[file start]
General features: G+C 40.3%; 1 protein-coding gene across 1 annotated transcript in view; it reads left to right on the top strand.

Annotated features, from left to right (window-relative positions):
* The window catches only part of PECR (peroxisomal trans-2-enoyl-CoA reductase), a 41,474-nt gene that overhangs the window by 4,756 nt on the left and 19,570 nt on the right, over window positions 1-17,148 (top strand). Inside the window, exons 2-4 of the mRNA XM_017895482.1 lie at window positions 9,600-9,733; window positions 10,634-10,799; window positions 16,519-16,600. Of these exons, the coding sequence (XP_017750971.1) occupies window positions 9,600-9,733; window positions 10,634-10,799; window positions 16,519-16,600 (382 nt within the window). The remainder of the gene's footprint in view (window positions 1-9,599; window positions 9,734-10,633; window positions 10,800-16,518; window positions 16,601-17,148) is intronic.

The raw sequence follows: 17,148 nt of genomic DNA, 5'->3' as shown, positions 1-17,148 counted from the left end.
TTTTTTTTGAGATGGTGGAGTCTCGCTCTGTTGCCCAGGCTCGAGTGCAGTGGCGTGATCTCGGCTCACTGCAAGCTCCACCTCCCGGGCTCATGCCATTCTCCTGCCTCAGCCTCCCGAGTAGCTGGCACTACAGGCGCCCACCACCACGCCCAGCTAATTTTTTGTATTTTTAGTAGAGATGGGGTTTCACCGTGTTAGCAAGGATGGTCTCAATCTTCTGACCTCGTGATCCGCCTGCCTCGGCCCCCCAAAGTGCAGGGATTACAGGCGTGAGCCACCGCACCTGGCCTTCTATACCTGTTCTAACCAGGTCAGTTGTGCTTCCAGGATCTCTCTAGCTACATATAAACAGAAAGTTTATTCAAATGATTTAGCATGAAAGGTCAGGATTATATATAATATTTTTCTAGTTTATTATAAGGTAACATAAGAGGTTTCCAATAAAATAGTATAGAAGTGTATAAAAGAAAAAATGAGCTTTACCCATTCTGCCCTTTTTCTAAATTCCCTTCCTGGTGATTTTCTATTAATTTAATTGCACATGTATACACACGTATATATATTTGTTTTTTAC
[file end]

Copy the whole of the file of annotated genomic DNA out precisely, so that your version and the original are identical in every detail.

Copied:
General features: G+C 40.3%; 1 protein-coding gene across 1 annotated transcript in view; it reads left to right on the top strand.

Annotated features, from left to right (window-relative positions):
* The window catches only part of PECR (peroxisomal trans-2-enoyl-CoA reductase), a 41,474-nt gene that overhangs the window by 4,756 nt on the left and 19,570 nt on the right, over window positions 1-17,148 (top strand). Inside the window, exons 2-4 of the mRNA XM_017895482.1 lie at window positions 9,600-9,733; window positions 10,634-10,799; window positions 16,519-16,600. Of these exons, the coding sequence (XP_017750971.1) occupies window positions 9,600-9,733; window positions 10,634-10,799; window positions 16,519-16,600 (382 nt within the window). The remainder of the gene's footprint in view (window positions 1-9,599; window positions 9,734-10,633; window positions 10,800-16,518; window positions 16,601-17,148) is intronic.

The raw sequence follows: 17,148 nt of genomic DNA, 5'->3' as shown, positions 1-17,148 counted from the left end.
TTTTTTTTGAGATGGTGGAGTCTCGCTCTGTTGCCCAGGCTCGAGTGCAGTGGCGTGATCTCGGCTCACTGCAAGCTCCACCTCCCGGGCTCATGCCATTCTCCTGCCTCAGCCTCCCGAGTAGCTGGCACTACAGGCGCCCACCACCACGCCCAGCTAATTTTTTGTATTTTTAGTAGAGATGGGGTTTCACCGTGTTAGCAAGGATGGTCTCAATCTTCTGACCTCGTGATCCGCCTGCCTCGGCCCCCCAAAGTGCAGGGATTACAGGCGTGAGCCACCGCACCTGGCCTTCTATACCTGTTCTAACCAGGTCAGTTGTGCTTCCAGGATCTCTCTAGCTACATATAAACAGAAAGTTTATTCAAATGATTTAGCATGAAAGGTCAGGATTATATATAATATTTTTCTAGTTTATTATAAGGTAACATAAGAGGTTTCCAATAAAATAGTATAGAAGTGTATAAAAGAAAAAATGAGCTTTACCCATTCTGCCCTTTTTCTAAATTCCCTTCCTGGTGATTTTCTATTAATTTAATTGCACATGTATACACACGTATATATATTTGTTTTTTAC